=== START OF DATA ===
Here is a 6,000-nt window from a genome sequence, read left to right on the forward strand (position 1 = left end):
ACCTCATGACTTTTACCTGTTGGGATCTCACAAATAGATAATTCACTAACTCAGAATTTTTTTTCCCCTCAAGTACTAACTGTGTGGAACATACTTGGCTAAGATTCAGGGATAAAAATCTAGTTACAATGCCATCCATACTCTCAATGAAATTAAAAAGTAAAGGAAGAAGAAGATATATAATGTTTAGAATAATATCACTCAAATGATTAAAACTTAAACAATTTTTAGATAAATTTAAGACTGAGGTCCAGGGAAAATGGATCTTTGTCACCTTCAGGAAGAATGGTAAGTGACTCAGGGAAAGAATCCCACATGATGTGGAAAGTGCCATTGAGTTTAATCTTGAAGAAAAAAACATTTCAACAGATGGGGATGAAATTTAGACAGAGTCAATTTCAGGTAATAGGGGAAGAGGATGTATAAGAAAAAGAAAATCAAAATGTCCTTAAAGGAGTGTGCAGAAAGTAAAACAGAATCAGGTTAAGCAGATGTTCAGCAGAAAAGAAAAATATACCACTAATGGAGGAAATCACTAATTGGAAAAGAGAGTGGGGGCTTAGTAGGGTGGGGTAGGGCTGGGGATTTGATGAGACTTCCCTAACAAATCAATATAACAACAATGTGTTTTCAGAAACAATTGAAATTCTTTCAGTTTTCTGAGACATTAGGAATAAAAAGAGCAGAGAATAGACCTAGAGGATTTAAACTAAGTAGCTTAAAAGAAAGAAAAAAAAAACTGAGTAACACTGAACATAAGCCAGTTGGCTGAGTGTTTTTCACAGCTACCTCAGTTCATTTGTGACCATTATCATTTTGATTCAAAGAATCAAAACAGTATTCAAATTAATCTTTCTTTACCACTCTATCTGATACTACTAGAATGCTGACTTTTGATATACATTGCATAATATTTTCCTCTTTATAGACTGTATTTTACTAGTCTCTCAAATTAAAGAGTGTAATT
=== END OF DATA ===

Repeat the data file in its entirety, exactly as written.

Here is a 6,000-nt window from a genome sequence, read left to right on the forward strand (position 1 = left end):
ACCTCATGACTTTTACCTGTTGGGATCTCACAAATAGATAATTCACTAACTCAGAATTTTTTTTCCCCTCAAGTACTAACTGTGTGGAACATACTTGGCTAAGATTCAGGGATAAAAATCTAGTTACAATGCCATCCATACTCTCAATGAAATTAAAAAGTAAAGGAAGAAGAAGATATATAATGTTTAGAATAATATCACTCAAATGATTAAAACTTAAACAATTTTTAGATAAATTTAAGACTGAGGTCCAGGGAAAATGGATCTTTGTCACCTTCAGGAAGAATGGTAAGTGACTCAGGGAAAGAATCCCACATGATGTGGAAAGTGCCATTGAGTTTAATCTTGAAGAAAAAAACATTTCAACAGATGGGGATGAAATTTAGACAGAGTCAATTTCAGGTAATAGGGGAAGAGGATGTATAAGAAAAAGAAAATCAAAATGTCCTTAAAGGAGTGTGCAGAAAGTAAAACAGAATCAGGTTAAGCAGATGTTCAGCAGAAAAGAAAAATATACCACTAATGGAGGAAATCACTAATTGGAAAAGAGAGTGGGGGCTTAGTAGGGTGGGGTAGGGCTGGGGATTTGATGAGACTTCCCTAACAAATCAATATAACAACAATGTGTTTTCAGAAACAATTGAAATTCTTTCAGTTTTCTGAGACATTAGGAATAAAAAGAGCAGAGAATAGACCTAGAGGATTTAAACTAAGTAGCTTAAAAGAAAGAAAAAAAAAACTGAGTAACACTGAACATAAGCCAGTTGGCTGAGTGTTTTTCACAGCTACCTCAGTTCATTTGTGACCATTATCATTTTGATTCAAAGAATCAAAACAGTATTCAAATTAATCTTTCTTTACCACTCTATCTGATACTACTAGAATGCTGACTTTTGATATACATTGCATAATATTTTCCTCTTTATAGACTGTATTTTACTAGTCTCTCAAATTAAAGAGTGTAATT